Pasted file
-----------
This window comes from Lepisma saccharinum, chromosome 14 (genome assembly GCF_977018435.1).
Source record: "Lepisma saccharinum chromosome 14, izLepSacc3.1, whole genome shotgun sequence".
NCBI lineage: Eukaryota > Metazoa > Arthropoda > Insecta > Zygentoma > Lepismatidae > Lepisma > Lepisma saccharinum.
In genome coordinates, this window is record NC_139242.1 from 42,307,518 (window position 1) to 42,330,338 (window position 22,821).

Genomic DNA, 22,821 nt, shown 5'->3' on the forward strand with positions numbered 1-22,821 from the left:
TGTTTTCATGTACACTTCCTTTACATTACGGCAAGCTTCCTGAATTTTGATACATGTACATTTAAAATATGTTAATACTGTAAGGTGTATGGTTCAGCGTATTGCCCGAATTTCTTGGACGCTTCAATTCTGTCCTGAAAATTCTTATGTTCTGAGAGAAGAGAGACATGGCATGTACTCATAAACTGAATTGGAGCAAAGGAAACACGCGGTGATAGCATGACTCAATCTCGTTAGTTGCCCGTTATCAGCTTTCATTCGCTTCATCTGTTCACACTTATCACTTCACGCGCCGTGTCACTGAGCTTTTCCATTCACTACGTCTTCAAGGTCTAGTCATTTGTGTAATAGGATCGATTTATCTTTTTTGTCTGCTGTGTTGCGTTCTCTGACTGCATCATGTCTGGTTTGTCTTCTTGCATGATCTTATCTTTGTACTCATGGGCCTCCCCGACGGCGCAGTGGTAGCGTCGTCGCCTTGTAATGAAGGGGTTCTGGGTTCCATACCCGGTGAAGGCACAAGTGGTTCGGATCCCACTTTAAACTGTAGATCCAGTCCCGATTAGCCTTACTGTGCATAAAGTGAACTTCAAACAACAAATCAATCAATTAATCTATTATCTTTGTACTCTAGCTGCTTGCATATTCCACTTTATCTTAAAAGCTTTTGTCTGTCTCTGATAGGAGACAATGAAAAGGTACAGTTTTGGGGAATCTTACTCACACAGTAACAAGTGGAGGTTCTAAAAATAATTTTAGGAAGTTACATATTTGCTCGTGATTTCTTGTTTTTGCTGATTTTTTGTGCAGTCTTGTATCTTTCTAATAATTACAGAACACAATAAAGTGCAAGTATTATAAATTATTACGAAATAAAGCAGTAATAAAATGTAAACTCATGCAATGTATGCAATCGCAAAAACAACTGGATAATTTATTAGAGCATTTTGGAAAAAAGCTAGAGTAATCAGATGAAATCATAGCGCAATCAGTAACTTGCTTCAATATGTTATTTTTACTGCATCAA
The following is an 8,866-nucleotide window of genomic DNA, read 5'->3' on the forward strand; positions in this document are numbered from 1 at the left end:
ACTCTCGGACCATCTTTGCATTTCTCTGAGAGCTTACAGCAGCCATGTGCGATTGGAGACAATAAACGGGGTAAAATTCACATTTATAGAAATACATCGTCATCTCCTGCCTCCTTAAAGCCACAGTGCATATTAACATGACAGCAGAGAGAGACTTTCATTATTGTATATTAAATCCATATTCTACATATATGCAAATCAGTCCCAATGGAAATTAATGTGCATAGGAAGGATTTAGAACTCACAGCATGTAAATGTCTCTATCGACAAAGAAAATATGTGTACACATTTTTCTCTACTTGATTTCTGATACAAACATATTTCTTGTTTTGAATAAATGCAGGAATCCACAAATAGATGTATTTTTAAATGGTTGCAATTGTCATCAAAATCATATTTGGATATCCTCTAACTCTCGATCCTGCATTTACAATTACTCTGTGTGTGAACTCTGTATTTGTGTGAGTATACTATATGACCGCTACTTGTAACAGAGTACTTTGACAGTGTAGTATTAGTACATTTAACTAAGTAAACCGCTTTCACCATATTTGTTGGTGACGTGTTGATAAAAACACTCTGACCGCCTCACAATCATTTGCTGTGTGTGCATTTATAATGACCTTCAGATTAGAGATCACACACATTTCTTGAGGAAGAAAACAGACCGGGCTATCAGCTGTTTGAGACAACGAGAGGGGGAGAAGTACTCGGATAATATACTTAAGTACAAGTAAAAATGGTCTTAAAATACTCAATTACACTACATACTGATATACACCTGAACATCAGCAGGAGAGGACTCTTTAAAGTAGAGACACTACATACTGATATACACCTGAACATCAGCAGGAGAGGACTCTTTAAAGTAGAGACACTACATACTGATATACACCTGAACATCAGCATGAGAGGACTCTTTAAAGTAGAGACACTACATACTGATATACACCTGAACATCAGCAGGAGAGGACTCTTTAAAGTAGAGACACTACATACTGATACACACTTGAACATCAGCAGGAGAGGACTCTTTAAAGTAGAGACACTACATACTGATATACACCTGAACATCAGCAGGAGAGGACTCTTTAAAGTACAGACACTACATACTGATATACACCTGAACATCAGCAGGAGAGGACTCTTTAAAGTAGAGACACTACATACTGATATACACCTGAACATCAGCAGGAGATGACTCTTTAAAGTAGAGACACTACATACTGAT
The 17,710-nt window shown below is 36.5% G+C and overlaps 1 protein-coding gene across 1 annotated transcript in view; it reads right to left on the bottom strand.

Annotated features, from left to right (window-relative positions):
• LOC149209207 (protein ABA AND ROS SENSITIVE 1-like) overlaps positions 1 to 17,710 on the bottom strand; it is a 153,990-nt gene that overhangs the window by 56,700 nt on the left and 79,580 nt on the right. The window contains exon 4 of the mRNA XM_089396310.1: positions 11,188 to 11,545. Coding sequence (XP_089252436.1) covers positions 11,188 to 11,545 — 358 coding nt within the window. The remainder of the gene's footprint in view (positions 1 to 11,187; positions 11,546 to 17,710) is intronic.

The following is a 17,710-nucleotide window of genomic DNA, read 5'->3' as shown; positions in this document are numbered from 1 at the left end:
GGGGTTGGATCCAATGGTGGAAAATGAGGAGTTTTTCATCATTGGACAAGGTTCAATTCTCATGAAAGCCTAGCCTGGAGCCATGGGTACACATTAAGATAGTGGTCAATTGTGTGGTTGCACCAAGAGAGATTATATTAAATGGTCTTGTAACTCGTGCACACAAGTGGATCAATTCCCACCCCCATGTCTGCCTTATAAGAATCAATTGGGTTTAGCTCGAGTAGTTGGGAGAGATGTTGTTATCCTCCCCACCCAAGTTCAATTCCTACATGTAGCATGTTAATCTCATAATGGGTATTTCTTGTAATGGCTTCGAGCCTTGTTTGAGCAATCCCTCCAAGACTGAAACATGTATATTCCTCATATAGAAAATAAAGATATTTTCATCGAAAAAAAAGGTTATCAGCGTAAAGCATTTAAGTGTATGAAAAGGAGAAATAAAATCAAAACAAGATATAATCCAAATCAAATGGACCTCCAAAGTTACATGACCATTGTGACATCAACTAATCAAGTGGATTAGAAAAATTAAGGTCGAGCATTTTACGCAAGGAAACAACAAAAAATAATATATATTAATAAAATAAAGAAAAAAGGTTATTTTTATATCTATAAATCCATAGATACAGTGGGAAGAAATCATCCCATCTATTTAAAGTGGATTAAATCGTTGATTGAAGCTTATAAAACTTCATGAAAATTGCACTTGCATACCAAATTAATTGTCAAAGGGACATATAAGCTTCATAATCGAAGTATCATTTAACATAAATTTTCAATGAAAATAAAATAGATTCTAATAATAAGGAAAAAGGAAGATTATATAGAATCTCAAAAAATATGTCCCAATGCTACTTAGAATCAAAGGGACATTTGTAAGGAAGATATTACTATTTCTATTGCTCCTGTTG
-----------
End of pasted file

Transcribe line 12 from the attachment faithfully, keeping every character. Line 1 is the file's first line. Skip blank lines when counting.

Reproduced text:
The following is a 17,710-nucleotide window of genomic DNA, read 5'->3' as shown; positions in this document are numbered from 1 at the left end: